Extraterrestrial parasites

The Possessors
by John Christopher.
Sphere Books 1978 (1965)

The Possessors had a long memory, but not long enough to encompass their origins.

With this opening sentence Sam Youd, writing as John Christopher, establishes that this is speculative fiction. But for all its SF credentials, The Possessors is grounded in human relationships and idiosyncrasies, exposing how a disparate group of individuals isolated in a skiing chalet cope with personal demons and with each other when the chips are down.

With its setting in the Swiss Alps near the fictional village of Nidenhaut we are at times reminded of Mary Shelley’s Frankenstein; but when an avalanche cuts the chalet off from the village the group quickly have to develop a siege mentality as, one by one, the residents start to become other, forming a threat to those left and, ultimately, humankind. Are they changed because of a physical trauma, a psychological weakness, an unknown virus or, as the two locals fear, possession by devils?

Make no mistake, the author is misdirecting us with the title, for this novel is not really about the Possessors: it’s about the possessed.

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What the rules are

© C A Lovegrove

A Palace of Strangers by Sam Youd.
The SYLE Press 2019 (1954)

When I have read novels chronicling family life over years, over generations, I think the thing I have most admired has been the way the incidents were set, in time. It is not until one rises to tell such a story that one realizes the art involved — the art, and the artifice. For events do not fall out as conveniently as one would like.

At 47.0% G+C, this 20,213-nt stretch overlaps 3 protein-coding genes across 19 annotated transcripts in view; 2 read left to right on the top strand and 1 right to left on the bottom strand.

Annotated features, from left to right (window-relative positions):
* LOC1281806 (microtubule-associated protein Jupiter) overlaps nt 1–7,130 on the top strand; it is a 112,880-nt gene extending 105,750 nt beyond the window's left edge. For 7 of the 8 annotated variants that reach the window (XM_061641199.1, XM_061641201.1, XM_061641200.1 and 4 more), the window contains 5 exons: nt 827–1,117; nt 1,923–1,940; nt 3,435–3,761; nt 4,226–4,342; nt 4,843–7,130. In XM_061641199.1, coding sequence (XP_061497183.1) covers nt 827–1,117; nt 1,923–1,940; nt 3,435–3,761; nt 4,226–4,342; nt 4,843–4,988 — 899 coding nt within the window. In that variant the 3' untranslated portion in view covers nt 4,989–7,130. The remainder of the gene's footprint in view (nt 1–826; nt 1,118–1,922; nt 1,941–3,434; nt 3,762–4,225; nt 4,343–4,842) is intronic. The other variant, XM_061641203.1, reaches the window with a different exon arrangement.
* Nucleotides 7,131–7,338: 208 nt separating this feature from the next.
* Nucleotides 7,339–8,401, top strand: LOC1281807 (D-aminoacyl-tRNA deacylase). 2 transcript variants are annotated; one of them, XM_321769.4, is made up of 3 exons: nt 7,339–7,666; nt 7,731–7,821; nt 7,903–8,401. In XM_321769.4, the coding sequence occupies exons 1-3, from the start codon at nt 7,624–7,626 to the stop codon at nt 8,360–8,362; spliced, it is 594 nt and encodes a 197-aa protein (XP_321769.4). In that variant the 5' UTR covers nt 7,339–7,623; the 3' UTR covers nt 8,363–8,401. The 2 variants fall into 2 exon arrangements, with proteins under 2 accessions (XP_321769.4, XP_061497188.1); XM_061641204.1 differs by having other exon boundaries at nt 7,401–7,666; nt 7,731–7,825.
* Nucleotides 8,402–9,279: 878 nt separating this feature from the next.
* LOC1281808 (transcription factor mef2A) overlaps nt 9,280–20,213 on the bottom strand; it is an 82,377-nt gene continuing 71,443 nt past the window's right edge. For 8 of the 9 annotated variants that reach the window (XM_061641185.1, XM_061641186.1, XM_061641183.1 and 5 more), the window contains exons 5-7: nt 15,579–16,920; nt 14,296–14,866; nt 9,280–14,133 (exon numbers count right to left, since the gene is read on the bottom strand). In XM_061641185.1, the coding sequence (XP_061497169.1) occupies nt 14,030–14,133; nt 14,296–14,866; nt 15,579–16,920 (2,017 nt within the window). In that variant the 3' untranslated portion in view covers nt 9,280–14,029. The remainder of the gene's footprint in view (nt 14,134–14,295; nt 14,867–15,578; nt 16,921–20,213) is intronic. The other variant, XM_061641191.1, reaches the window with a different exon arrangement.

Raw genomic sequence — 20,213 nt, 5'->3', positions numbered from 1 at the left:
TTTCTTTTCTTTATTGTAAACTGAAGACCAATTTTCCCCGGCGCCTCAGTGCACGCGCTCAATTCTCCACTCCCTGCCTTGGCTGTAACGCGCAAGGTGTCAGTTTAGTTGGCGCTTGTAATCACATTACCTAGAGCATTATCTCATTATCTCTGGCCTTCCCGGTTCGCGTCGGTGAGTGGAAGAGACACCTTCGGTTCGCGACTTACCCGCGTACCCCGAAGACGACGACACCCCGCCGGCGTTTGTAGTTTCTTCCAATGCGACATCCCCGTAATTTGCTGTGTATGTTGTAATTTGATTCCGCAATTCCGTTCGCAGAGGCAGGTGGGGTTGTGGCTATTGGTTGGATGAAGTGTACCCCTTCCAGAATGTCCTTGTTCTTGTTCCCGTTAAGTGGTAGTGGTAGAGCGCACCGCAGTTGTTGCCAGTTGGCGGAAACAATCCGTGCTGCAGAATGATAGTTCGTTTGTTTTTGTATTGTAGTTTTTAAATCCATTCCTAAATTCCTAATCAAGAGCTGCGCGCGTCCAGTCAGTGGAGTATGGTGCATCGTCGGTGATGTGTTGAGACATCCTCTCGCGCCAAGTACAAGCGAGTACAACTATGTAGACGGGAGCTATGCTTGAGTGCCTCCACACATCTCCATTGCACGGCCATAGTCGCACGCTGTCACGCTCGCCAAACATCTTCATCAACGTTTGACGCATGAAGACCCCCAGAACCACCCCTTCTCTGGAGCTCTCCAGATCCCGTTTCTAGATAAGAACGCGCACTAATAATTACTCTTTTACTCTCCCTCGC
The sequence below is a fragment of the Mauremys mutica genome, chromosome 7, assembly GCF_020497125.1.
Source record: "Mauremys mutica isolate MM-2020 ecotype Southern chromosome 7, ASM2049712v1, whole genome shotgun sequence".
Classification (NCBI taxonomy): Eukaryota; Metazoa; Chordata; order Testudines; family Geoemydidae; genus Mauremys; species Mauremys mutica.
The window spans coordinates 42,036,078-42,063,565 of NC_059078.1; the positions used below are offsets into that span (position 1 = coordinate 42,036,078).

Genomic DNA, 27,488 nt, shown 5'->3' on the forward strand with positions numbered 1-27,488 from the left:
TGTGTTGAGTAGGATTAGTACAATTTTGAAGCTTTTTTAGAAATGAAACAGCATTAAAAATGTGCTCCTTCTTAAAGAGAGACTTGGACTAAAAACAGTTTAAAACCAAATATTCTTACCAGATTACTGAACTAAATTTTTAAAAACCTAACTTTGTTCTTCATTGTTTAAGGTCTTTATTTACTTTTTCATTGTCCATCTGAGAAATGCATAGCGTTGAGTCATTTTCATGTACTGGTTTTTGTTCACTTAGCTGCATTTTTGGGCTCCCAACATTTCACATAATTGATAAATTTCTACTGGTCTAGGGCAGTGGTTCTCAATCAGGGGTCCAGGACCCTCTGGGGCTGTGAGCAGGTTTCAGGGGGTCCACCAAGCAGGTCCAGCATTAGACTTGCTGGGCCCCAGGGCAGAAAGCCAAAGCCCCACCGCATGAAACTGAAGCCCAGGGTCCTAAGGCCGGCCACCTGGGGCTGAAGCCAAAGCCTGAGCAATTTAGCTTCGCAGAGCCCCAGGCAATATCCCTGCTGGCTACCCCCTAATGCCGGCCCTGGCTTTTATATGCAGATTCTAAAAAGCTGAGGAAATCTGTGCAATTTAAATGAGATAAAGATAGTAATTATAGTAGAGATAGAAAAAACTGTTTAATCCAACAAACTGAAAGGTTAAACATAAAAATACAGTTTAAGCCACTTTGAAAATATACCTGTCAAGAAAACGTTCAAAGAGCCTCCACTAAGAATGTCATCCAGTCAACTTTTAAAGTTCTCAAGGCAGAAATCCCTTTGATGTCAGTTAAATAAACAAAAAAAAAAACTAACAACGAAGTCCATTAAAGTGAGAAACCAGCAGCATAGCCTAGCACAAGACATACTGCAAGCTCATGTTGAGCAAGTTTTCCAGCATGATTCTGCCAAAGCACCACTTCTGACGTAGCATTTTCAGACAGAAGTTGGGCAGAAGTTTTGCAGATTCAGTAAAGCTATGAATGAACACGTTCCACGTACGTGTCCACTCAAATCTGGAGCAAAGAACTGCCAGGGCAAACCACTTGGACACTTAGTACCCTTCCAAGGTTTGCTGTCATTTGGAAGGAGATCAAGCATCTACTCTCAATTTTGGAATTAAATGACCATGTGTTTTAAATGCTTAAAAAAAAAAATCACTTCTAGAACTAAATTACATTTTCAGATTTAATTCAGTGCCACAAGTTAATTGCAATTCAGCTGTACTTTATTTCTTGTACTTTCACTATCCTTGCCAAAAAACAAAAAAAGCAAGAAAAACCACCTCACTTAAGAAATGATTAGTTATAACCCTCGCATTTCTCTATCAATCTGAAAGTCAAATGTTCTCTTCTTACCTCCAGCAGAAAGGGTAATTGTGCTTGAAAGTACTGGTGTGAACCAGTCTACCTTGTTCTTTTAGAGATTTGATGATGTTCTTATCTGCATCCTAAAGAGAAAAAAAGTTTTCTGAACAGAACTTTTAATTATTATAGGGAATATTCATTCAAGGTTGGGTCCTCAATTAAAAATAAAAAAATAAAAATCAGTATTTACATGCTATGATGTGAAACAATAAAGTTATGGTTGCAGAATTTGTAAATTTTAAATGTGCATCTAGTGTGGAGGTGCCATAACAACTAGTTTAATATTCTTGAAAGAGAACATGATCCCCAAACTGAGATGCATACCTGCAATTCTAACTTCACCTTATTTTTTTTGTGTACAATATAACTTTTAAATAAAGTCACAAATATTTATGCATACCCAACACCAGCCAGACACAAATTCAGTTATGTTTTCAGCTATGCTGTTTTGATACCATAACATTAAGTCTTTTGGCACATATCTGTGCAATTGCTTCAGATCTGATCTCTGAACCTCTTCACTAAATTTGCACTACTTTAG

‘A Palace of Strangers’ Part Two, Chapter V

Hinted at by its quote from the prophet Isaiah in the title, A Palace of Strangers explores the disconnect between two of the Abrahamic religions as it affects one particular family, the Rosenbaums. But there are other disconnects too, between siblings and between cultures during times of piece as well as war. And there are those who inhabit a No Man’s Land — agnostics and atheists, and second generation immigrants — who find neutrality is often no different from being regarded as in opposition.

Though it covers barely a half century Sam Youd’s family saga is intense, absorbing and believable, all the more impressive for its apparently accurate portrayal of religious cultures — Catholicism and Judaism — which he wasn’t himself a part of. Though at times the author’s and the narrator’s lives may have overlapped I didn’t get a sense of the latter merely being a mouthpiece of the former; in fact I was largely unaware of the ‘art and artifice’ that Youd has his narrator admire in real memoir writing.

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